Let’s take, for example the Fracking Song which includes this little beauty of a lyric: “What the frack is going on with all this fracking going on, I think we need some facts to come to light…” (complete a slight emphasis on facts to assonate with frack). The song accompanies a short animated video which is offered as an introduction to the issue, something it’s makers describe as an “explainer”. They stress that an explainer is not meant to take the place of the detailed investigation, it’s just a starting point. It’s a lovely bit of video; really makes you feel like you understand an issue and are able and want to know more. It is also, I should underline still a framing of the issue, a starting point from a particular position. For all that the word explainer may sound comfortingly straightforward, logical and educational, it is still a version of the more complex events going on. It is still a take on the topic, a story, form of spin even. That lovely feeling where you think you understand an issue is produced because it’s such a great piece of rhetoric. That’s not to say it’s necessarily a bad thing, just that it’s rhetoric. Lots of things are rhetoric. Including all the debate from Giddens et al I heard on shale gas (not fracking) at the Policy Network. One person’s “sensationalism” is another’s “hit the nail on the head”.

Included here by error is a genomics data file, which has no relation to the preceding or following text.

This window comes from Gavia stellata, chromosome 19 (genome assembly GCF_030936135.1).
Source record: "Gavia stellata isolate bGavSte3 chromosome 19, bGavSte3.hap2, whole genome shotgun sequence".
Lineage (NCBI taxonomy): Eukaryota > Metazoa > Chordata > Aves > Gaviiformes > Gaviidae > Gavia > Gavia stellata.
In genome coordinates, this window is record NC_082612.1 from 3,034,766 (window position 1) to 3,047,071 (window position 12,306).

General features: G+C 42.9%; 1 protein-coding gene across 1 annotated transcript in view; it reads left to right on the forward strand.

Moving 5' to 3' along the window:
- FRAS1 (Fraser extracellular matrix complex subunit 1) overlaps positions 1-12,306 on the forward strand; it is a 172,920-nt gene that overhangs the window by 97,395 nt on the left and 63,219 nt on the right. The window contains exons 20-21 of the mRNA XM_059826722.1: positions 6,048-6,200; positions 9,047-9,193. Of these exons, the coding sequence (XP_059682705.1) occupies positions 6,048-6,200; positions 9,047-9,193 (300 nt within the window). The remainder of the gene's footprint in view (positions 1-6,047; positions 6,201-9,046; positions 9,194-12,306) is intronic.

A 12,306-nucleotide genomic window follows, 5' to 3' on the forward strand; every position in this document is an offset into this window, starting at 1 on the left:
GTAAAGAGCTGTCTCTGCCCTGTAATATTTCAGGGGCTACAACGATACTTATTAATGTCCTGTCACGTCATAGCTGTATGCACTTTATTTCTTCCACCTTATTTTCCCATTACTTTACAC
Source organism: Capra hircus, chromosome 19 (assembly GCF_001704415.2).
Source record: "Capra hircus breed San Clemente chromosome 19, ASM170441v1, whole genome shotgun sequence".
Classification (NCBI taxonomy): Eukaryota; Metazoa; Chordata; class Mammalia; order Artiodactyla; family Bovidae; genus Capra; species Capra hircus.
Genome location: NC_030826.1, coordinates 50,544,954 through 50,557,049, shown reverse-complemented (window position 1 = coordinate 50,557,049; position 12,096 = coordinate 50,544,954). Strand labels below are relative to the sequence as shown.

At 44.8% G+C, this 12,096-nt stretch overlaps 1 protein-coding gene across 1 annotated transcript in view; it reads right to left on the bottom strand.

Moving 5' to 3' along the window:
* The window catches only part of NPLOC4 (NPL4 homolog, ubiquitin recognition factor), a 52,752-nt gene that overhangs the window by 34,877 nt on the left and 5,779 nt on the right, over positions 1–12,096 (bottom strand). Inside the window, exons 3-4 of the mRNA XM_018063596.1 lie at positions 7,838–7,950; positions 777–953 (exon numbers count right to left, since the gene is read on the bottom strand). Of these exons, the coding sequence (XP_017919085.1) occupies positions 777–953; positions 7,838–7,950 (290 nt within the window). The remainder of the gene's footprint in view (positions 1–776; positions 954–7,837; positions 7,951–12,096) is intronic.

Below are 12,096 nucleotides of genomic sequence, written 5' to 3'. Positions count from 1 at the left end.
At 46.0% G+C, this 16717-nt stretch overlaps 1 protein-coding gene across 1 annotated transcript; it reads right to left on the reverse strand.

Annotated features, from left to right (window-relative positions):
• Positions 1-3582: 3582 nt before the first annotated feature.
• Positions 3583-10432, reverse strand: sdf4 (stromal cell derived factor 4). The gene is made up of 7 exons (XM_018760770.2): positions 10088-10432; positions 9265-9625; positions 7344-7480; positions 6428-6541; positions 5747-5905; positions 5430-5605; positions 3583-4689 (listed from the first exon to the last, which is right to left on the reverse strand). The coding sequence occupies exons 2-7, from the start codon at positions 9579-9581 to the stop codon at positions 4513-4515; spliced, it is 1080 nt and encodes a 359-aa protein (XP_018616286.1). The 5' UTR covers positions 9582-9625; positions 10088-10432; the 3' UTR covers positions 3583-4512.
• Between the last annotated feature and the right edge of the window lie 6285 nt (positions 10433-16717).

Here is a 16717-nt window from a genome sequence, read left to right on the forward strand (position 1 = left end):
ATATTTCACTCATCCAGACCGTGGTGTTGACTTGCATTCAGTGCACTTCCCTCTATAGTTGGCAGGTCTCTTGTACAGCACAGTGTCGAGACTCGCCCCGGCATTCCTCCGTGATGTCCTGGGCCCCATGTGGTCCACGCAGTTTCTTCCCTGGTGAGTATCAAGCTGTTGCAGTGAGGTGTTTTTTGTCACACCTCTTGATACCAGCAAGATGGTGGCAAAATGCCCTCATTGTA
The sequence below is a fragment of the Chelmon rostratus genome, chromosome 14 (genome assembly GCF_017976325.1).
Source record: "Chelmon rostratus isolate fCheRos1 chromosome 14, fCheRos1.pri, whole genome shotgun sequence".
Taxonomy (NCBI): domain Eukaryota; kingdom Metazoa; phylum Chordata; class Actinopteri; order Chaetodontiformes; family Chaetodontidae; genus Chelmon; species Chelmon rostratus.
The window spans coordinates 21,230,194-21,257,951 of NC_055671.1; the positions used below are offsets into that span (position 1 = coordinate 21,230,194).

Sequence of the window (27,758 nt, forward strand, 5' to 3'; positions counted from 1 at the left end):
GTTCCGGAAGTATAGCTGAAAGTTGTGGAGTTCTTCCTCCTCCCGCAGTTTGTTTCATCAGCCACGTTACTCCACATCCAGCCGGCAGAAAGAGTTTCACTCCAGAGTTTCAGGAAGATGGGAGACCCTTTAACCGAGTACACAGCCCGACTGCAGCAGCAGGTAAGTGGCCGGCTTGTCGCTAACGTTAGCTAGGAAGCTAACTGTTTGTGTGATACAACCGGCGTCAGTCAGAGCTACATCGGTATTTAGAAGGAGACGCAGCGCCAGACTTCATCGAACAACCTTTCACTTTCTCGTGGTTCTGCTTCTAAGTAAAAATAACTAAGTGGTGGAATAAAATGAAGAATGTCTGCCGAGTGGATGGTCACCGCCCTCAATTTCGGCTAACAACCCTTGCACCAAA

So, let’s talk about fracking. And if Giddens thinks this is the wrong way into a debate about shale gas he should join in and help enrich public debate, not turn his nose up at it.

* Whatever the “real” issues are. Personally, I think the focus of these issues is up for debate, which is part of the point. Incidentally, I don’t think it was an environmental campaigner who coined the term fracking, it’s been an industrial process for several decades. But even if it was I’m not entirely sure what the problem is.

EDITED TO ADD: years ago, when I was an undergrad studying science in the mass media I wrote an essay on the politics of sensationalism and remember reading this paper (paywall, sorry). Not sure I agreed with it then, or now, but people reading this might find it interesting.